I planted some morning glories this morning.
While much of the country is buried in snow I was blessed to dig in the dirt today. I can’t show you any major project that I completed. My gardening skills are limited these days and I can’t manage more than about thirty minutes of work before pain takes control and limits my accomplishments. However, I have learned that the habits of the tortoise are just as beneficial as those of the hare, and I can still have a beautiful yard if I’m patient. And I want to encourage those of you who have arthritis, fibromyalgia, neuropathy, or back problems to do the same…even if you only work ten minutes a day, even if you only garden in one pot on the porch. If you’ve always enjoyed digging in the dirt you need to keep doing it as long as you can.
I have a few tips for those of you who consider yourself disabled. You may have discovered these on your own, but I’ll share them just in case.
First, use the right tools. I find my tasks so much easier if I have tools that are sharp, not too heavy, not too short or long. I searched high and low for a shovel that was “just right”. I use a garden wagon because it’s easier for me to operate than a wheel barrow. I use long-handled pruning shears even for some small jobs because they limit the distance I have to stoop forward. Even if you’ve had a tool for several years it may not serve your current needs and ability.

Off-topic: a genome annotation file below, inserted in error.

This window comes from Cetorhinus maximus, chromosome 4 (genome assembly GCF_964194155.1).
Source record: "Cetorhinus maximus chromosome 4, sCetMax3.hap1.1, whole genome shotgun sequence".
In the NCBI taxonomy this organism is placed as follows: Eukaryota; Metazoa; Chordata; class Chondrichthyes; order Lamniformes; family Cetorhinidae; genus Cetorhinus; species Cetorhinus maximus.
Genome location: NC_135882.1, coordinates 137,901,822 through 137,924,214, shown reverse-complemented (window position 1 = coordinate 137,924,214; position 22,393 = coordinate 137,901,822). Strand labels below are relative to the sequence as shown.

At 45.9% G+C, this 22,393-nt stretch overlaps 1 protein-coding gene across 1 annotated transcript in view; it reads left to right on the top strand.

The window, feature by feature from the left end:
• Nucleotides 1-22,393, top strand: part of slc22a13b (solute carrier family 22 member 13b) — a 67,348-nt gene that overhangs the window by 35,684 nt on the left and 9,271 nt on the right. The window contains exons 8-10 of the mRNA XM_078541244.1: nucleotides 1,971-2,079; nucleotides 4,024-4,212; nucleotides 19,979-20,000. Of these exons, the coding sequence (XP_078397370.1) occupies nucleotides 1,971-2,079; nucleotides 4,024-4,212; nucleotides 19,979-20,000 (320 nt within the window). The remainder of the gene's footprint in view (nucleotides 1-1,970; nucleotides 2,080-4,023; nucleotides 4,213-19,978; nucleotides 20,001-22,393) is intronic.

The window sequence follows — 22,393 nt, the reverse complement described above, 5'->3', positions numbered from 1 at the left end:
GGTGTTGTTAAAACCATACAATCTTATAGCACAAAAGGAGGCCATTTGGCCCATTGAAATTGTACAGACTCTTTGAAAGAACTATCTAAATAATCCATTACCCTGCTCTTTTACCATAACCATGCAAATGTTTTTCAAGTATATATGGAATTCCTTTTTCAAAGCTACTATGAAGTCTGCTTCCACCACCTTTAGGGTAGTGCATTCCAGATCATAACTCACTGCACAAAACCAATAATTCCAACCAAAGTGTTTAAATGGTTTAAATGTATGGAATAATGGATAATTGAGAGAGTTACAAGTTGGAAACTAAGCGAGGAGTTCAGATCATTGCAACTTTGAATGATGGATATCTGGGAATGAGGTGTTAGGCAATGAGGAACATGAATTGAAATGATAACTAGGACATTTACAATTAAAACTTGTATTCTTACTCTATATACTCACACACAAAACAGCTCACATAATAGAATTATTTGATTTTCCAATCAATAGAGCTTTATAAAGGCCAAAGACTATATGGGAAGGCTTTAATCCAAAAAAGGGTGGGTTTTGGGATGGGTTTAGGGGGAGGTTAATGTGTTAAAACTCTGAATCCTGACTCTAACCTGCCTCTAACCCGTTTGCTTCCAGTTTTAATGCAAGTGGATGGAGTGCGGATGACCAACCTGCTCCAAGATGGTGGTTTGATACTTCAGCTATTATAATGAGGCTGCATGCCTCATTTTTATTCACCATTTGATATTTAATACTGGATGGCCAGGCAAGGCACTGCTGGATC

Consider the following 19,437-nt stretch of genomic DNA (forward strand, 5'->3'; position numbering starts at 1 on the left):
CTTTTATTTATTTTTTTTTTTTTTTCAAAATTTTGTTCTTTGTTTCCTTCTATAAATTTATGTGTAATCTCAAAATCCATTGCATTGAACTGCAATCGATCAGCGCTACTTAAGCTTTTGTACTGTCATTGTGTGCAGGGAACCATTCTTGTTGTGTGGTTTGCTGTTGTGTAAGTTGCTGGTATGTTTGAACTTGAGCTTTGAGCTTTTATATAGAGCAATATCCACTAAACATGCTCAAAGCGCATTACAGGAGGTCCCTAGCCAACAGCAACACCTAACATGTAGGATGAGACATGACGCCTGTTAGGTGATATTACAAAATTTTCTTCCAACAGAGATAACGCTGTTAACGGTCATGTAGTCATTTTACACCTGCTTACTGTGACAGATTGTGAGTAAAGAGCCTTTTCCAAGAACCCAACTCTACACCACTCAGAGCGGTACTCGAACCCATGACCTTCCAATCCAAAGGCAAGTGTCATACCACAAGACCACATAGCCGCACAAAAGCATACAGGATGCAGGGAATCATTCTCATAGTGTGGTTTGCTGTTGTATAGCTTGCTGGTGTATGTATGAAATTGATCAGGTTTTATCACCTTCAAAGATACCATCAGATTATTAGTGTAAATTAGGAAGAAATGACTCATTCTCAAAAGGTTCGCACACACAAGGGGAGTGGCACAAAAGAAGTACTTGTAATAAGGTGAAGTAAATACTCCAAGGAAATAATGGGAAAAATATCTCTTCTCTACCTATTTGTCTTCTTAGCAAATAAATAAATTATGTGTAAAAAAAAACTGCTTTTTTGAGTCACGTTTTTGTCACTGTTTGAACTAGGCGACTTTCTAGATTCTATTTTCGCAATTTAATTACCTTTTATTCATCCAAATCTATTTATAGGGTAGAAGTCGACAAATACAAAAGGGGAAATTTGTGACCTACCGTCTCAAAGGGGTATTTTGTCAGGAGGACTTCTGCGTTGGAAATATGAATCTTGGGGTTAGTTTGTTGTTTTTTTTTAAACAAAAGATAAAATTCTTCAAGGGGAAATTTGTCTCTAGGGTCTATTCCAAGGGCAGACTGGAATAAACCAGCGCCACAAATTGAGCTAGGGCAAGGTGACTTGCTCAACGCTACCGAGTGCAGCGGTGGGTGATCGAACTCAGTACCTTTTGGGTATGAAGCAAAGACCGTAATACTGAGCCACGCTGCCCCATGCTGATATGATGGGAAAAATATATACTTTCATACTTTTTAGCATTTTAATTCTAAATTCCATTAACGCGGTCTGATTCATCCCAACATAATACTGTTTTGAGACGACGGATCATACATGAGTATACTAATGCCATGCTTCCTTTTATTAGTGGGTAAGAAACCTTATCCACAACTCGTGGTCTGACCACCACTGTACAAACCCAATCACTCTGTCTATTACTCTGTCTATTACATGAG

Buy smaller quantities. I buy smaller bags of mulch, potting soil, bird seed, etc. I transport with a wagon. I lift as little as possible.
Next, divide any project into small tasks. It might take me a week to do something that I would have completed in a day a few years ago. Who cares? No one is going to ask how long you spent creating a flower bed or filling a pot or hanging a basket.
Alternate tasks. Today I raked one sack of leaves, pruned one hedge, cleaned one small section of a flower bed (with a hoe), and planted two packets of seeds. I’ve found that my body is much happier if I don’t attempt to repeat a specific set of movements over and over for thirty minutes. “A little of this and a little of that” gives me the same results with much less pain.
Ask for help. For some tasks, such as mulching, tree trimming or mowing you may need help. I have a spouse who is willing to help with the yard, but you may not. So how about a neighbor, child, grandchild, friend, fellow church member? You may even know someone who doesn’t have a yard and would appreciate a chance to be outside.
Stretch and exercise. When I came in from gardening today I did a stretching routine that I learned at the gym. You may need to stretch before you work, or afterwards, or both. Don’t surprise your “winter body” with a lot of new challenges. No matter how much we enjoy it, digging in the dirt is still work. Take it slow and easy…